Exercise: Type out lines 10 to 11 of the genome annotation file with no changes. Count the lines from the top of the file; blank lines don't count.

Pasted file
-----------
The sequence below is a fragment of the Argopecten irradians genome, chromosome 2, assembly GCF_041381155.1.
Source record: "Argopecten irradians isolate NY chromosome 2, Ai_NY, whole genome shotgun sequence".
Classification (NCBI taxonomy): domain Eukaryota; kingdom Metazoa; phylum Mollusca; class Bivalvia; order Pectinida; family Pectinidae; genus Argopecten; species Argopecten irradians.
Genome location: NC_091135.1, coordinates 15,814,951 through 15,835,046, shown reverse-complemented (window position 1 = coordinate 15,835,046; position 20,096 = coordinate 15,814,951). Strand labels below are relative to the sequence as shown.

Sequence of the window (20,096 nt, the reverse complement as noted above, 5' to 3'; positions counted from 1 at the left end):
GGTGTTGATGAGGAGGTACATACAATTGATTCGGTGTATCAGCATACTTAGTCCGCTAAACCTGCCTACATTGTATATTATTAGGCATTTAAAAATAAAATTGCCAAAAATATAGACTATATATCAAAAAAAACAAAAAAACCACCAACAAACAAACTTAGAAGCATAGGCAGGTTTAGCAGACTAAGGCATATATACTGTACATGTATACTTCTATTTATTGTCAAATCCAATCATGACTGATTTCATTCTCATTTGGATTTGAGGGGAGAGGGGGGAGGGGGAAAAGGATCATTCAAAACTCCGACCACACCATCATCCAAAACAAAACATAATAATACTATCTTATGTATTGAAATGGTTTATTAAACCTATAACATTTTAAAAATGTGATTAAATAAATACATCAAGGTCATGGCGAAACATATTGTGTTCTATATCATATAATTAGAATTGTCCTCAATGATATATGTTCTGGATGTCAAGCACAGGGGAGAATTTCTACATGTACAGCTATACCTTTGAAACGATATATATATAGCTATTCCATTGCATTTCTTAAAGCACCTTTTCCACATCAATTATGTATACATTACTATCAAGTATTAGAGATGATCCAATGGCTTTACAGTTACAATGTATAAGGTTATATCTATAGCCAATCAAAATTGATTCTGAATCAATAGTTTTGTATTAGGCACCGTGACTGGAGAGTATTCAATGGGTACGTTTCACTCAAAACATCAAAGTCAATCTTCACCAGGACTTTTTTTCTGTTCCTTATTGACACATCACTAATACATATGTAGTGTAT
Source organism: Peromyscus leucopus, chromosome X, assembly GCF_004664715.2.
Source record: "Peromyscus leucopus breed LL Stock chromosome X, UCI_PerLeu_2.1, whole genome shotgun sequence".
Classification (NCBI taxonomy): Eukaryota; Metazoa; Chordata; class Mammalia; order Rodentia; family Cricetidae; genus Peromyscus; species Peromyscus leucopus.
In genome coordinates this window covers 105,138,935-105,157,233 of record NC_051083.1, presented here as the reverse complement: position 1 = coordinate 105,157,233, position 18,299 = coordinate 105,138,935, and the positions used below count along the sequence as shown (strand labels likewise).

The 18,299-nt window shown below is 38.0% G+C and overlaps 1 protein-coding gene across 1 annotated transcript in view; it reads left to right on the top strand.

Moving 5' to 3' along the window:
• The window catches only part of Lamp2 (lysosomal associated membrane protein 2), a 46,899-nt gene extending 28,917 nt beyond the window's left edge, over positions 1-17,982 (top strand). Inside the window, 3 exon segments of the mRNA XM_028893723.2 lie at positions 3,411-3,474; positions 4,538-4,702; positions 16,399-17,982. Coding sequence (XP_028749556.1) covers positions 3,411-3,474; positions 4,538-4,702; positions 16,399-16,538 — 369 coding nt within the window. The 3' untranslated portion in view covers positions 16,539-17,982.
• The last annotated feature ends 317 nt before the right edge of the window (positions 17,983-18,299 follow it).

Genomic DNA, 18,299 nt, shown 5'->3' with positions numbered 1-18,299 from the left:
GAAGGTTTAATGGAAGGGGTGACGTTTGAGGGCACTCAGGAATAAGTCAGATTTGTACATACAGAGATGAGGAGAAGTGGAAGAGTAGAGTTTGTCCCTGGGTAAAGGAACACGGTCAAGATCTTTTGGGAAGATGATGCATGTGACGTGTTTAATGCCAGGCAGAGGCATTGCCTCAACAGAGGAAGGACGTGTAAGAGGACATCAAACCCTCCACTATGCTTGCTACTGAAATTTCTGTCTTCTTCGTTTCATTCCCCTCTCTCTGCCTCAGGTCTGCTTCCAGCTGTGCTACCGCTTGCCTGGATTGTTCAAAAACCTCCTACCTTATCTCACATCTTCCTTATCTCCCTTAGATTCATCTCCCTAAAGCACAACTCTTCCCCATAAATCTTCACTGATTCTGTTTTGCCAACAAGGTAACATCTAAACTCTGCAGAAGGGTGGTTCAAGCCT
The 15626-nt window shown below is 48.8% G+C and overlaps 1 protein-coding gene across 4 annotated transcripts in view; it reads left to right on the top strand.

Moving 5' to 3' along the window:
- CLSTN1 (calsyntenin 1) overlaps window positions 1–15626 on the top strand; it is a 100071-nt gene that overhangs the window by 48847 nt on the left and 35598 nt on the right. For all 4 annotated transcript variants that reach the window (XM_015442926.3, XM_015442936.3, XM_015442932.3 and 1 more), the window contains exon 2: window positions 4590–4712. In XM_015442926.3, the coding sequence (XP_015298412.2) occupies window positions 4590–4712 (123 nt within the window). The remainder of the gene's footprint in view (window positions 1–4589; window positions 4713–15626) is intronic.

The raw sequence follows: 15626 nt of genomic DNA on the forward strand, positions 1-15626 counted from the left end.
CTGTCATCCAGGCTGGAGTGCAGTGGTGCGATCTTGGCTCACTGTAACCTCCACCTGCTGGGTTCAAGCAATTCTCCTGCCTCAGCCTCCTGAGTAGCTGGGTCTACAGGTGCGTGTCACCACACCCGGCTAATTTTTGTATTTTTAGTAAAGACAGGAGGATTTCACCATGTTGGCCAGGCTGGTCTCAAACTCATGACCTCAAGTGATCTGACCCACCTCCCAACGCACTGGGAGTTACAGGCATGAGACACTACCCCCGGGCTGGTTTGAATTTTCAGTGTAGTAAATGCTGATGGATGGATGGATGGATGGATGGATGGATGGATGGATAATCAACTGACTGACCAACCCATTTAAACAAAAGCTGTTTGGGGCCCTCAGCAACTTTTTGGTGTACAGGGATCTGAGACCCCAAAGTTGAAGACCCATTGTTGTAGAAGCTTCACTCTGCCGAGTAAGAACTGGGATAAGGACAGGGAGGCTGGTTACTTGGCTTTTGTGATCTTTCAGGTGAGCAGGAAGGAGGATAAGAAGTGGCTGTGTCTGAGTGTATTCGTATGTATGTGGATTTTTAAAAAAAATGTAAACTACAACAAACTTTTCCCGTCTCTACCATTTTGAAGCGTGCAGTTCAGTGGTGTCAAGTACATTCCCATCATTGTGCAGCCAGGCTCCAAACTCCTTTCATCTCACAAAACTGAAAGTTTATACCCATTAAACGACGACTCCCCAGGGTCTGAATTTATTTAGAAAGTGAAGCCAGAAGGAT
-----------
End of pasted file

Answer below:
In genome coordinates this window covers 105,138,935-105,157,233 of record NC_051083.1, presented here as the reverse complement: position 1 = coordinate 105,157,233, position 18,299 = coordinate 105,138,935, and the positions used below count along the sequence as shown (strand labels likewise).

The 18,299-nt window shown below is 38.0% G+C and overlaps 1 protein-coding gene across 1 annotated transcript in view; it reads left to right on the top strand.